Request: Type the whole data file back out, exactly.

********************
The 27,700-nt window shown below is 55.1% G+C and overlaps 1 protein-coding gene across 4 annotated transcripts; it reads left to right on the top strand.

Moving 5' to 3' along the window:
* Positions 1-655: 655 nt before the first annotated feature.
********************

The 27,700-nt window shown below is 55.1% G+C and overlaps 1 protein-coding gene across 4 annotated transcripts; it reads left to right on the top strand.

Moving 5' to 3' along the window:
* Positions 1-655: 655 nt before the first annotated feature.